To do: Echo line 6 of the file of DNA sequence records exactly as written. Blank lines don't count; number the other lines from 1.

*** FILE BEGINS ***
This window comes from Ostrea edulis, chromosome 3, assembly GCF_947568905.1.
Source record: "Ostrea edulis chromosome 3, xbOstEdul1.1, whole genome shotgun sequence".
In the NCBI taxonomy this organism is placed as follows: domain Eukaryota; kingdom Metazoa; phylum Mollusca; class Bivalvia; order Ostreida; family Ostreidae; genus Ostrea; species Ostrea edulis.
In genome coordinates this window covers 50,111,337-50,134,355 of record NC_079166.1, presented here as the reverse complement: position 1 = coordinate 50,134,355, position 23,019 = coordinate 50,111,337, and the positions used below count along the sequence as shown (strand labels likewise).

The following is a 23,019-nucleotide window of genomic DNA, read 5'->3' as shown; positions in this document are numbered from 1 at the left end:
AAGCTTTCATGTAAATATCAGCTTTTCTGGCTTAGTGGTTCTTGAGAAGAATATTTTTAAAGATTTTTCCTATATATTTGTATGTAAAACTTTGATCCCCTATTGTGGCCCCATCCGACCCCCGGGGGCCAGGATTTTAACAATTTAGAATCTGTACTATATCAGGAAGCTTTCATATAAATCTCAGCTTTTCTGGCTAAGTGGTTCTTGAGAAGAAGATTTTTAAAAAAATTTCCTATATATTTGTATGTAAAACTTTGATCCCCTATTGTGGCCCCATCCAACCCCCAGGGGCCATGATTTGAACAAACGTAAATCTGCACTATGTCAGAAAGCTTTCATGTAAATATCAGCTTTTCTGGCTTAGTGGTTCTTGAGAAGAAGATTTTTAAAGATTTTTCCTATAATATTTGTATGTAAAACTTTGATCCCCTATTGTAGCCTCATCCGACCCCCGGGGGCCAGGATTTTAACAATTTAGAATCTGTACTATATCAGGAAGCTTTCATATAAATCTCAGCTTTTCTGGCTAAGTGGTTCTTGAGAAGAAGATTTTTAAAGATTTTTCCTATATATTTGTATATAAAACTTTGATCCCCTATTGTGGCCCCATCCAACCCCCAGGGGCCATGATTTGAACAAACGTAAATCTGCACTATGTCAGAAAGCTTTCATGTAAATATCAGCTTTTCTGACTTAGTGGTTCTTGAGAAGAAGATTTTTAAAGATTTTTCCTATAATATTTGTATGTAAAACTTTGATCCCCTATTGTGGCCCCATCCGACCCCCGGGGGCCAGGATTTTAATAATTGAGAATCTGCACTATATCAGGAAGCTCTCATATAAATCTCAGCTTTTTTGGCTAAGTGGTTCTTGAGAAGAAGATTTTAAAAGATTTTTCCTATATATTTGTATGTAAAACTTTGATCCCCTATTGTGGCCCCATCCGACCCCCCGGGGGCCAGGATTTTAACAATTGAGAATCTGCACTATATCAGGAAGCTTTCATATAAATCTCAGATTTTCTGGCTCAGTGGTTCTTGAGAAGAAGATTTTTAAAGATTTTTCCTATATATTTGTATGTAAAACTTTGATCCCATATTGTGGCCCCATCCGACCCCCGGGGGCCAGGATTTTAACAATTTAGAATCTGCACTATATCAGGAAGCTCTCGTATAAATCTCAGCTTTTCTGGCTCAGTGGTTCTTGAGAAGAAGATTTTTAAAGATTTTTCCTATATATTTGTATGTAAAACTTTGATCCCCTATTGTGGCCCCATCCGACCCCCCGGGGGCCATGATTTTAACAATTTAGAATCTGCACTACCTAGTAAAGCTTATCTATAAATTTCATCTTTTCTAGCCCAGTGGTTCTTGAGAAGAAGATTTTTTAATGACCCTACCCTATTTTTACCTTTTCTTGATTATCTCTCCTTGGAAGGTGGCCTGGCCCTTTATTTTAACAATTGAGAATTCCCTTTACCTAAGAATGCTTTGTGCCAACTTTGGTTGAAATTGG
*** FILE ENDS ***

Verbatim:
AAGCTTTCATGTAAATATCAGCTTTTCTGGCTTAGTGGTTCTTGAGAAGAATATTTTTAAAGATTTTTCCTATATATTTGTATGTAAAACTTTGATCCCCTATTGTGGCCCCATCCGACCCCCGGGGGCCAGGATTTTAACAATTTAGAATCTGTACTATATCAGGAAGCTTTCATATAAATCTCAGCTTTTCTGGCTAAGTGGTTCTTGAGAAGAAGATTTTTAAAAAAATTTCCTATATATTTGTATGTAAAACTTTGATCCCCTATTGTGGCCCCATCCAACCCCCAGGGGCCATGATTTGAACAAACGTAAATCTGCACTATGTCAGAAAGCTTTCATGTAAATATCAGCTTTTCTGGCTTAGTGGTTCTTGAGAAGAAGATTTTTAAAGATTTTTCCTATAATATTTGTATGTAAAACTTTGATCCCCTATTGTAGCCTCATCCGACCCCCGGGGGCCAGGATTTTAACAATTTAGAATCTGTACTATATCAGGAAGCTTTCATATAAATCTCAGCTTTTCTGGCTAAGTGGTTCTTGAGAAGAAGATTTTTAAAGATTTTTCCTATATATTTGTATATAAAACTTTGATCCCCTATTGTGGCCCCATCCAACCCCCAGGGGCCATGATTTGAACAAACGTAAATCTGCACTATGTCAGAAAGCTTTCATGTAAATATCAGCTTTTCTGACTTAGTGGTTCTTGAGAAGAAGATTTTTAAAGATTTTTCCTATAATATTTGTATGTAAAACTTTGATCCCCTATTGTGGCCCCATCCGACCCCCGGGGGCCAGGATTTTAATAATTGAGAATCTGCACTATATCAGGAAGCTCTCATATAAATCTCAGCTTTTTTGGCTAAGTGGTTCTTGAGAAGAAGATTTTAAAAGATTTTTCCTATATATTTGTATGTAAAACTTTGATCCCCTATTGTGGCCCCATCCGACCCCCCGGGGGCCAGGATTTTAACAATTGAGAATCTGCACTATATCAGGAAGCTTTCATATAAATCTCAGATTTTCTGGCTCAGTGGTTCTTGAGAAGAAGATTTTTAAAGATTTTTCCTATATATTTGTATGTAAAACTTTGATCCCATATTGTGGCCCCATCCGACCCCCGGGGGCCAGGATTTTAACAATTTAGAATCTGCACTATATCAGGAAGCTCTCGTATAAATCTCAGCTTTTCTGGCTCAGTGGTTCTTGAGAAGAAGATTTTTAAAGATTTTTCCTATATATTTGTATGTAAAACTTTGATCCCCTATTGTGGCCCCATCCGACCCCCCGGGGGCCATGATTTTAACAATTTAGAATCTGCACTACCTAGTAAAGCTTATCTATAAATTTCATCTTTTCTAGCCCAGTGGTTCTTGAGAAGAAGATTTTTTAATGACCCTACCCTATTTTTACCTTTTCTTGATTATCTCTCCTTGGAAGGTGGCCTGGCCCTTTATTTTAACAATTGAGAATTCCCTTTACCTAAGAATGCTTTGTGCCAACTTTGGTTGAAATTGG